Education


Assessing the Fairness of the Teacher Work Sample

ID: 4065
School: School of Language, Education, and Culture
Program: Education
Status: Completed
Start date: August 2015
End Date: December 2020

Description

A longitudinal study of the impact of the TWS based on race, gender, and hearing status.

Principal investigators

Priorities addressed

Approved Products

2021

Yuknis, C. (2020). Assessing the assessment: Fairness of the teacher work sample. In P. Jenlink (Ed.), Teacher Preparation & Practice: Reconsideration of Assessment for Learning (pp. 35 – 52). Lanham, Maryland: Rowman & Littlefield.


Deaf and Hard of Hearing College Students’ Cognitive Strategies for Equal Sharing Problems

ID: 4083
School: School of Language, Education, and Culture
Program: Education
Status: Completed
Start date: August 2020
End Date: August 2021

Description

Deaf and hard of hearing (DHH) students’ performance on fraction story problems is a cause for concern given that knowledge of fractions in the elementary grades is essential for learning Algebra in secondary school and advanced mathematics in college. Using grounded theory, the current study investigated DHH college students’ cognitive strategies for solving equal sharing story problems presented to them in two distinct conditions: Interpreted and Co-constructed. Students watched the American Sign Language (ASL) renditions in pre-recorded videos of the English version of the equal sharing story problems in the interpreted condition. In the co-constructed tasks, the researcher and each participant co-constructed equal sharing story problems. Thirteen DHH college students who were at least 18 years old participated in the study. Data were collected through Think Aloud Protocol and interviews in which students explained their strategies for solving six interpreted and four co-constructed equal sharing mathematical tasks. Data were analyzed through coding and constant comparison analyses. Findings of the study indicated DHH college students used a broad range of cognitive strategies similar to the existing framework on students’ cognitive strategies for equal sharing. In particular, the study yielded four broad themes (a) No-Link to Context (NLC) defined as students who used the wrong values or operations or who saw the problem as unsolvable; (b) Non-Anticipatory Coordination (NAC), defined as students who failed to pre-coordinate the number of individuals with the number of items being shared from the onset of the sharing activity; (c) Emergent Anticipatory Coordination (EAC) defined as students who pre-coordinated the number of shares with the number of items being shared right from the onset of the sharing activity, but they shared one item or group of items at a time; and (d) Anticipatory Coordination (AC) defined as students who used the long division operation or multiplicative a/b operation. In addition to these four broad cognitive strategies, this study identified emerging strategies such as executive function skills, fraction conversion, and efficacy of the two conditions based on students’ comments. Implications for practice and recommendations for research are discussed.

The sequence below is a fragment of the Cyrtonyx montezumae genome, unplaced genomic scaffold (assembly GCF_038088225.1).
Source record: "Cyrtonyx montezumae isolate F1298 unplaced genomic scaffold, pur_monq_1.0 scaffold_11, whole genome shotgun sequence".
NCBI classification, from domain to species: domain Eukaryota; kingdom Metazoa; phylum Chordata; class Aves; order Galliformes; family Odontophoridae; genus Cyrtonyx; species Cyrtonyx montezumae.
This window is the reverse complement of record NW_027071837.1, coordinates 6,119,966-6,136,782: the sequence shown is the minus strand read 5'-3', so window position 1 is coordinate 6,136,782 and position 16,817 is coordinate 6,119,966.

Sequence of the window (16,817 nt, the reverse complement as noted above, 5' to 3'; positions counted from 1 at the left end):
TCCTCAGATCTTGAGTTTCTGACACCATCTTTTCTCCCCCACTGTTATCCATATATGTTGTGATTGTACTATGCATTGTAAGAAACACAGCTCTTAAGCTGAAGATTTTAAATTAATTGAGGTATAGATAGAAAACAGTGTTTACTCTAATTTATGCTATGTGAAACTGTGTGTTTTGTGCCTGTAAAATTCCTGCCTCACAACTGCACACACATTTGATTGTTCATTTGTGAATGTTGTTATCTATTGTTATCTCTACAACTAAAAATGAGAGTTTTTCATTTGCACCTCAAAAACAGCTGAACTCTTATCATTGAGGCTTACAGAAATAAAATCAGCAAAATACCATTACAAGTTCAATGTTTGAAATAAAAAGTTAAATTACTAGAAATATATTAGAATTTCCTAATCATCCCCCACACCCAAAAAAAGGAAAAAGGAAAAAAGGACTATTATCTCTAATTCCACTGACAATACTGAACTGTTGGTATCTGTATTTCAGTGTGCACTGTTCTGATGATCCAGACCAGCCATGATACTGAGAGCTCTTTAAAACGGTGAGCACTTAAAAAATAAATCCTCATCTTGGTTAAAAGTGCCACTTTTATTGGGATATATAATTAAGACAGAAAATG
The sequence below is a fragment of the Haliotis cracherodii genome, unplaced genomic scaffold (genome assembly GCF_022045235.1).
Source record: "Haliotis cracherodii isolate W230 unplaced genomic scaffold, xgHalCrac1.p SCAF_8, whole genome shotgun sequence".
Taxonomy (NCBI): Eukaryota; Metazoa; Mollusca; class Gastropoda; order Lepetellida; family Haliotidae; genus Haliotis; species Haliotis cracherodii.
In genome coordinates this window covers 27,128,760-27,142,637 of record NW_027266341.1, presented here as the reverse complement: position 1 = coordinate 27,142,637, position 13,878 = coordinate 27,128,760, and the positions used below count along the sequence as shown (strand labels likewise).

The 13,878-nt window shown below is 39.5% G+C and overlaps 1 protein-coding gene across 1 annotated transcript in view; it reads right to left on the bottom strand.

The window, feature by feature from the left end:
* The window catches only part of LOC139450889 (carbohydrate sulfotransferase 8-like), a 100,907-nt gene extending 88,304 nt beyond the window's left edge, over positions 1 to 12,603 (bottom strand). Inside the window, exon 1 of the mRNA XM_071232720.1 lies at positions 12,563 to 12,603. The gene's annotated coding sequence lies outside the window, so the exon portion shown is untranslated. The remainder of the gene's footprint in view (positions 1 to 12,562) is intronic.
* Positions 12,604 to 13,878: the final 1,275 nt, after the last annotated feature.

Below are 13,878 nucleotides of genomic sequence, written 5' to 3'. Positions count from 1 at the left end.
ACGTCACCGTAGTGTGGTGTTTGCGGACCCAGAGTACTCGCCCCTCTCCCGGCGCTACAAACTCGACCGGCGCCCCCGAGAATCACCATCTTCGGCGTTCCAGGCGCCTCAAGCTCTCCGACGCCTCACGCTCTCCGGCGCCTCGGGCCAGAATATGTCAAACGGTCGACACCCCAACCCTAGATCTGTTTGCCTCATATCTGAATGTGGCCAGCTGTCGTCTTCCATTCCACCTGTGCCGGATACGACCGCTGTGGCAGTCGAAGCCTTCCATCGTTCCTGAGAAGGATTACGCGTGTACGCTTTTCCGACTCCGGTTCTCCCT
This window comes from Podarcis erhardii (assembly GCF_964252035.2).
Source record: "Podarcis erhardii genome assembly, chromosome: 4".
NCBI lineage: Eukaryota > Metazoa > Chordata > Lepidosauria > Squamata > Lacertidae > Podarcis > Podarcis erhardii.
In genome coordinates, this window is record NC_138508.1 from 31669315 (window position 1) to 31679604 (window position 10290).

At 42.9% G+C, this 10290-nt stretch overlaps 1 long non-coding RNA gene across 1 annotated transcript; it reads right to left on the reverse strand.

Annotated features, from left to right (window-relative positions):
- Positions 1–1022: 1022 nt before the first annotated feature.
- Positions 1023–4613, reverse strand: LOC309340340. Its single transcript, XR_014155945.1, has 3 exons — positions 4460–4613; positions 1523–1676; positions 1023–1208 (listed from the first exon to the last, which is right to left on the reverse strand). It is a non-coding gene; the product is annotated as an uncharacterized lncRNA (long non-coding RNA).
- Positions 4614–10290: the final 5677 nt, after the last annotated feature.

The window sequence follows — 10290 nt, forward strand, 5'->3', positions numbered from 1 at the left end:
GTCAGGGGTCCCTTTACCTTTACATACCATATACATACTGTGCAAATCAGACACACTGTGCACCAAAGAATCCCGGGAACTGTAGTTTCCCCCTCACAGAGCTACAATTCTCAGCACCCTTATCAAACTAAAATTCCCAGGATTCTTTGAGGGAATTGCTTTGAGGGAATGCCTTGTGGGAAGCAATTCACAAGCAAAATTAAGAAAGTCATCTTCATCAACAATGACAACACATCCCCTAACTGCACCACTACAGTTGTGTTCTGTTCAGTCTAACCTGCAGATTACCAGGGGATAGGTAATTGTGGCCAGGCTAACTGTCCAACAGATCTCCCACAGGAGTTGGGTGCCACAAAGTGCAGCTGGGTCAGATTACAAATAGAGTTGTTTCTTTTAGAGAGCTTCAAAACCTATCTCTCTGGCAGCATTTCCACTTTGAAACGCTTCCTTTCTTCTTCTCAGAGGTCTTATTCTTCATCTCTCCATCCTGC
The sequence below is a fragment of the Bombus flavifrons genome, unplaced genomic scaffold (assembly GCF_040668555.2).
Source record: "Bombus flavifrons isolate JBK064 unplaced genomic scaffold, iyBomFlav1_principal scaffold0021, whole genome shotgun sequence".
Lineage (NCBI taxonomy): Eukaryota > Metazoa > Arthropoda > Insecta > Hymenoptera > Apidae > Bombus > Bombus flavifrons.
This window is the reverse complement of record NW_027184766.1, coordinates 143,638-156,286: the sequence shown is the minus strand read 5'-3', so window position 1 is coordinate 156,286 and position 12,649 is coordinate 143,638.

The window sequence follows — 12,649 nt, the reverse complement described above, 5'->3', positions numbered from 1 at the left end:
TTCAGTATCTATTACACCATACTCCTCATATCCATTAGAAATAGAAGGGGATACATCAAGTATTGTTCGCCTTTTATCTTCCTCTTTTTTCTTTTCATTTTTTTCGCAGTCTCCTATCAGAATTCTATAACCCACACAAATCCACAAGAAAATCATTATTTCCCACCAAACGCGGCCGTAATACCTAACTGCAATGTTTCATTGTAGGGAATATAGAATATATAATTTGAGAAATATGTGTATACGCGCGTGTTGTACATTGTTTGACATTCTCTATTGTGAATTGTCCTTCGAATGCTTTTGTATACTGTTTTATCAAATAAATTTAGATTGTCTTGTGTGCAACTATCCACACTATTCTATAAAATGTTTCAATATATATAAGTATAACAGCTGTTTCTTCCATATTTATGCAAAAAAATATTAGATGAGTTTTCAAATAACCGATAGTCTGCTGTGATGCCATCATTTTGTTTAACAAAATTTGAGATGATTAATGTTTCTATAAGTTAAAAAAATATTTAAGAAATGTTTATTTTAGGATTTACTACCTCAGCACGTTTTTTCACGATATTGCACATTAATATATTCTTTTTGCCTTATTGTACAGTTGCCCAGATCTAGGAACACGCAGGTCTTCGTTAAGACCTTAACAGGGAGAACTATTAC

Principal investigators

Priorities addressed

Funding sources


Infusing the Reggio Emilia Approach in Deaf Education

ID: 4061
School: School of Language, Education, and Culture
Program: Education
Status: Ongoing
Start date: December 2016
End Date: October 2021

Description